Korea needs cooperation, focus to catch up with overseas IT giants

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Korea needs cooperation, focus to catch up with overseas IT giants

Major IT companies around the world are rolling out advanced artificial intelligence (AI) technologies, but many see Korea as late to the party. While overseas competitors were throwing cash at the sector, Korea has hesitated to invest because of various factors like profitability.

According to the Institute for Information & Communications Technology Promotion, only 39 out of 119 research centers in Korea, including independent bodies and subunits of companies or universities, were developing AI technology. Among the 39, only 13 were either backed by private financial support or otherwise financially independent. In terms of manpower, 32 centers had less than 50 researchers while 16 didn’t even have 10.

Only recently has the Korean government begun large-scale, long-term projects like “Exobrain,” which aims to create an AI supercomputer comparable to IBM’s Watson. The government has invested 107 billion won ($89 million) into the initiative.

Korean IT companies are developing their own technologies as well, but it’s still too early to see any real achievements.

Experts say companies, universities and research institutes must cooperate in order for Korea to catch up in the IT sector. Since foreign giants like Microsoft and Google are already well ahead in commercial AI technology, Korea may not stand a chance if the nation’s companies go at it alone.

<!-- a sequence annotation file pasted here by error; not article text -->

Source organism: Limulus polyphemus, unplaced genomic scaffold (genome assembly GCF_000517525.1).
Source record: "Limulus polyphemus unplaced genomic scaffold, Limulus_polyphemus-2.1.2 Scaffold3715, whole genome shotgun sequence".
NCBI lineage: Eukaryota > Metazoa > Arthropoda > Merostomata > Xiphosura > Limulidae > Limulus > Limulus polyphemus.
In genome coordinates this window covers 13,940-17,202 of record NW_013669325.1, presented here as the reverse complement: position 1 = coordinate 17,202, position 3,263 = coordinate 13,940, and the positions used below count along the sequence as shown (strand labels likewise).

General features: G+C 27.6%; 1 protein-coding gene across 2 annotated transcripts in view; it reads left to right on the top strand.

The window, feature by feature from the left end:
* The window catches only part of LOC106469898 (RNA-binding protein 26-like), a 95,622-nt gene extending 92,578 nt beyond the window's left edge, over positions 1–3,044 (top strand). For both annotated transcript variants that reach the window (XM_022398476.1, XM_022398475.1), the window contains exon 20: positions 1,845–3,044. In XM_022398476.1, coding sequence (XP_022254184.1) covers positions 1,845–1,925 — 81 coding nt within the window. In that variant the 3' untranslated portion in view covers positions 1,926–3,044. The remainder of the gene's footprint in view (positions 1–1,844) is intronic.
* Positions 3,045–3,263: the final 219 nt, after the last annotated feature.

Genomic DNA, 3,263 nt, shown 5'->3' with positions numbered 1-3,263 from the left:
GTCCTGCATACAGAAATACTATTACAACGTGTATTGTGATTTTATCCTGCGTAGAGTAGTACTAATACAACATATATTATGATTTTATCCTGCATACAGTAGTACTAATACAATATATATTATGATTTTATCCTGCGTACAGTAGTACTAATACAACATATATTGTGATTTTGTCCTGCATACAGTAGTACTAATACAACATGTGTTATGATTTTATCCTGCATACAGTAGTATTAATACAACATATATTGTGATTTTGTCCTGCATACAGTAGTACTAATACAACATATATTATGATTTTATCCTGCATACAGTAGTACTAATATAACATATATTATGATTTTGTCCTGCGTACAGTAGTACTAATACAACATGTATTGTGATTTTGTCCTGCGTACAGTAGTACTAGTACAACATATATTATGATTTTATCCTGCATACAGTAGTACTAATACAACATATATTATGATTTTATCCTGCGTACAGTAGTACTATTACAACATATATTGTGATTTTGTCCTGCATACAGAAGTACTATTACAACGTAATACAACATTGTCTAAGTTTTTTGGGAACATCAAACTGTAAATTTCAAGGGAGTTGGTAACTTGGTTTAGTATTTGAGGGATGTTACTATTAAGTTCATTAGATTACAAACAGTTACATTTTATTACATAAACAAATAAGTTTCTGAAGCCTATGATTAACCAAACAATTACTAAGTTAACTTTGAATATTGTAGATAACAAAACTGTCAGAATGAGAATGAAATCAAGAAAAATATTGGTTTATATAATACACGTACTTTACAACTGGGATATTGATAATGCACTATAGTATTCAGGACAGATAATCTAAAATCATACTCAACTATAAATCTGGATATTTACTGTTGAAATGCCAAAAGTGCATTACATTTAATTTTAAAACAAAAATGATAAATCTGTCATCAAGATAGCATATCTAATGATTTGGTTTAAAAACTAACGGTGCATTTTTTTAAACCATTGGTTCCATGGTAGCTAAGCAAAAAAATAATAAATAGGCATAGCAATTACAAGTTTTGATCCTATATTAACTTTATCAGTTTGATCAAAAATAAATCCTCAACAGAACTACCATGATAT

“Market demand, research centers and government regulation must be organically connected,” said Hwang Jong-sung, a managing director for the National Information Society Agency. “Rather than focusing on making the world’s first ‘development,’ we now need to focus on the world’s first ‘application’ of a particular technology.”

Substantive changes must also follow to increase investment and secure talent in the field.

“Test beds for artificial intelligence technology must be created along with financial support and tax relief,” said Jang Woo-seok, an analyst at Hyundai Research Institute. “Research environments must also be changed so that more talent will be interested in joining research and talent with different expertise may collaborate for convergence research.”

While Korea is a step behind, many say the nation still has a chance against global giants if it specializes in specific applications of artificial intelligence.

“One strategy is to focus on niche areas that competitors overlook rather than taking on the whole the industry and companies like IBM or Google,” said Kim Jin-Hyung, head of the Software Policy & Research Institute. “Since Korea is a leader in the medical, education and home appliances sector, specializing in these areas and starting from Asian markets may be an optimal plan.”

One of Korea’s biggest advantages is its fast Internet speeds, which make it an optimal place to analyze the kind of big data that artificial intelligence is often developed from.

“Considering big data was what brought artificial intelligence technology from research centers to the actual world, Korea already has good infrastructure that would enable it to develop leading AI technology,” said Lee Eun-chul, general manager of Treasure Data Korea.

BY SOHN HAE-YONG [kim.jeehee@joongang.co.kr]
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